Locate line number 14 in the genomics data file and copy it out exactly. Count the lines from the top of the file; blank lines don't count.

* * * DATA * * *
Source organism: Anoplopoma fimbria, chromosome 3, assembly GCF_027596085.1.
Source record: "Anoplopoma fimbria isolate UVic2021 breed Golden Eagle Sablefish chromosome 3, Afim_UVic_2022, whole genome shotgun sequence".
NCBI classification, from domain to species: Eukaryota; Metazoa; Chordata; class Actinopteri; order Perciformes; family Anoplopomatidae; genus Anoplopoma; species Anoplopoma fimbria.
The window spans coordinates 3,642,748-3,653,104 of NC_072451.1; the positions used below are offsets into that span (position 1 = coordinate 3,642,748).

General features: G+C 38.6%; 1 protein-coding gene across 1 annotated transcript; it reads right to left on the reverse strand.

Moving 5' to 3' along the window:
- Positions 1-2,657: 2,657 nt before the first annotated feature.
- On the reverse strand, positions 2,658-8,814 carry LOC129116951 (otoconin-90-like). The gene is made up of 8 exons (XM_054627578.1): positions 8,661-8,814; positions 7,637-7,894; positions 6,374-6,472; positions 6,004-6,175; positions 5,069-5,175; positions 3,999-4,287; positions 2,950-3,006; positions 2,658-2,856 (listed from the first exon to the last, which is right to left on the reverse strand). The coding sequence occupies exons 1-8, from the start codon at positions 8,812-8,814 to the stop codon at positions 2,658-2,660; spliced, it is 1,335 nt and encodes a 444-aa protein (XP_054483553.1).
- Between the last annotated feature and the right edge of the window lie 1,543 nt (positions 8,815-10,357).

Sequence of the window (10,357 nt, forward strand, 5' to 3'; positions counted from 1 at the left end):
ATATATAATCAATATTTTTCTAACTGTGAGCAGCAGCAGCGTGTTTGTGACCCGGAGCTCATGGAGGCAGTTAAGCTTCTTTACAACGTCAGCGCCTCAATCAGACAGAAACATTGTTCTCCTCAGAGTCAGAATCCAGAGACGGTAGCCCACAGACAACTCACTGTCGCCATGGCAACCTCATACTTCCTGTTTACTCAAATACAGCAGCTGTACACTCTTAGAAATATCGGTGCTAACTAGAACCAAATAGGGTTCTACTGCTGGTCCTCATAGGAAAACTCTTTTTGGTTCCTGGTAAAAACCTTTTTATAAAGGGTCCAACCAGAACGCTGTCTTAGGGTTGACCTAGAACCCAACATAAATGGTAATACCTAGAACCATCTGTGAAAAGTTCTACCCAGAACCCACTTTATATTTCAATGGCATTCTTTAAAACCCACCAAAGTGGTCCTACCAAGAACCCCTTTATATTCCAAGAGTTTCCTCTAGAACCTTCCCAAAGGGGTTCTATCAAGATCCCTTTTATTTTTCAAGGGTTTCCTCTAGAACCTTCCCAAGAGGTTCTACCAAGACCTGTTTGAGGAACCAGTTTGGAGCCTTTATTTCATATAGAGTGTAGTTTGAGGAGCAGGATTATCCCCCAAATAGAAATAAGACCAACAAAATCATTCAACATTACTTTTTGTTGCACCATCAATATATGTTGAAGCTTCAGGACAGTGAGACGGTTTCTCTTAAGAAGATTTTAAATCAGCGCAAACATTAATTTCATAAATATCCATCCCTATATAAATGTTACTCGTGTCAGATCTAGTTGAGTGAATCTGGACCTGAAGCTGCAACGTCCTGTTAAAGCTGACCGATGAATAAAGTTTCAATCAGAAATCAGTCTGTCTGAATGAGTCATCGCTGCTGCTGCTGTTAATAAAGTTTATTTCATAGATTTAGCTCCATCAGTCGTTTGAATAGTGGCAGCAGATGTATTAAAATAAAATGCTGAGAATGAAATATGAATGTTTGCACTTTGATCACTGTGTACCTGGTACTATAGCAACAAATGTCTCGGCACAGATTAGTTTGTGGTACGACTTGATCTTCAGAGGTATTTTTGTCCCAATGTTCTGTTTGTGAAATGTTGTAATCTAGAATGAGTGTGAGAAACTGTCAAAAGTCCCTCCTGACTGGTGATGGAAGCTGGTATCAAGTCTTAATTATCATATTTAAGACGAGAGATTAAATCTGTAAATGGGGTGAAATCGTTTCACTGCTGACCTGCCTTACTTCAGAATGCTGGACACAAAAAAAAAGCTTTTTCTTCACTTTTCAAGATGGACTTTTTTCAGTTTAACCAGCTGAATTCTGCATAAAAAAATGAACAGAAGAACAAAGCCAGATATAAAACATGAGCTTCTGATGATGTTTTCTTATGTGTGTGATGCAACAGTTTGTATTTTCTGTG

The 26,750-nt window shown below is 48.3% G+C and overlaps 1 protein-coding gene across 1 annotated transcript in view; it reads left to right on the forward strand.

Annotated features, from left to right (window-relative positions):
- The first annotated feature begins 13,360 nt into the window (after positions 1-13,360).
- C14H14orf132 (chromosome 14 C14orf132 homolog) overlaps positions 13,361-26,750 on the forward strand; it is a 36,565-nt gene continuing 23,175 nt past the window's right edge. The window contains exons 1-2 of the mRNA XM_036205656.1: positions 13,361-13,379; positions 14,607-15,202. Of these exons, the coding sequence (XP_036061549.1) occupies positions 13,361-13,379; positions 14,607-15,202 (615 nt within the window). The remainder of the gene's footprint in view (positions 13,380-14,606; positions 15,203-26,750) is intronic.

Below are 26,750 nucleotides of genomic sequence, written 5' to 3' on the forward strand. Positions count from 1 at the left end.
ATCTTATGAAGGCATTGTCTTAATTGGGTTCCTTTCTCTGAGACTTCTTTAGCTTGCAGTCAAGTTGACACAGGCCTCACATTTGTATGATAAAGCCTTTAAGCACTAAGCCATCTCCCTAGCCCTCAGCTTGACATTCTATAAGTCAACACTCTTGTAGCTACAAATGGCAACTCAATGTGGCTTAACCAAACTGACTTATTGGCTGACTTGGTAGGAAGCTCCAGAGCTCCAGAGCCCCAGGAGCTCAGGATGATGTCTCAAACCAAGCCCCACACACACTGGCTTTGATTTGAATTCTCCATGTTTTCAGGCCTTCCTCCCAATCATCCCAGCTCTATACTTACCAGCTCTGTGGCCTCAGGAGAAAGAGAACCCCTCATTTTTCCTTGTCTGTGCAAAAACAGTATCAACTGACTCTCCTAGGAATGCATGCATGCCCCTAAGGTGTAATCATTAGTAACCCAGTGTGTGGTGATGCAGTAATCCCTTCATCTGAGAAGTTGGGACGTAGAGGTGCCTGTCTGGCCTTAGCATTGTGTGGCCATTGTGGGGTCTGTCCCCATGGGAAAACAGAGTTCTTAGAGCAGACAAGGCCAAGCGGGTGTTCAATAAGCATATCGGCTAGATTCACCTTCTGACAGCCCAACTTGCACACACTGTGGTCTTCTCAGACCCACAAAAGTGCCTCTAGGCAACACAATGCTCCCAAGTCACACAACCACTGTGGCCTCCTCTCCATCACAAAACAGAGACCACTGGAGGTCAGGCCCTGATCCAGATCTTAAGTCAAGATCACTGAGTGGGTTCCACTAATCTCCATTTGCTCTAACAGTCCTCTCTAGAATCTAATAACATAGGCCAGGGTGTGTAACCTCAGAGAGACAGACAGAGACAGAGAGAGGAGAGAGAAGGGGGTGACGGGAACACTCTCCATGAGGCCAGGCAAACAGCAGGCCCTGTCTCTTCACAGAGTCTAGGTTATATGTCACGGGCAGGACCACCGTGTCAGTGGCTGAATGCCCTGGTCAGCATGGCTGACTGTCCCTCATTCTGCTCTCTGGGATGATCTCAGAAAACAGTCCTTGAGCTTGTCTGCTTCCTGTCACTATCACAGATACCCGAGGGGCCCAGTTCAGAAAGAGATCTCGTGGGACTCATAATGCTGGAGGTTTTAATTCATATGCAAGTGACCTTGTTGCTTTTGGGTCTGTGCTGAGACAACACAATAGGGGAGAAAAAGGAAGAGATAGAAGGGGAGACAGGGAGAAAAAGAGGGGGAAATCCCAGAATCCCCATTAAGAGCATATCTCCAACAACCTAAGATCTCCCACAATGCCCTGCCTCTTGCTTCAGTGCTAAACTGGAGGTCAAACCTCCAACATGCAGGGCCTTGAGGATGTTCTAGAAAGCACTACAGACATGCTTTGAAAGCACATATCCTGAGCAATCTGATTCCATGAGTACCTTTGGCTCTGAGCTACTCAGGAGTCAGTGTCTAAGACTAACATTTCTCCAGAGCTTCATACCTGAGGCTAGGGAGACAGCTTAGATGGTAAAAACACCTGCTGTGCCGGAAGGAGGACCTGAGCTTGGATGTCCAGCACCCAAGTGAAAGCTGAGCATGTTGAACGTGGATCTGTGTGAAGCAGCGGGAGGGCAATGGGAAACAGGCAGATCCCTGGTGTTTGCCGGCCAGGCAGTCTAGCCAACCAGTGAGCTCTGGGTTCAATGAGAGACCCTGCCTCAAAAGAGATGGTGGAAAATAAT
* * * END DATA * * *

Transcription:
- The first annotated feature begins 13,360 nt into the window (after positions 1-13,360).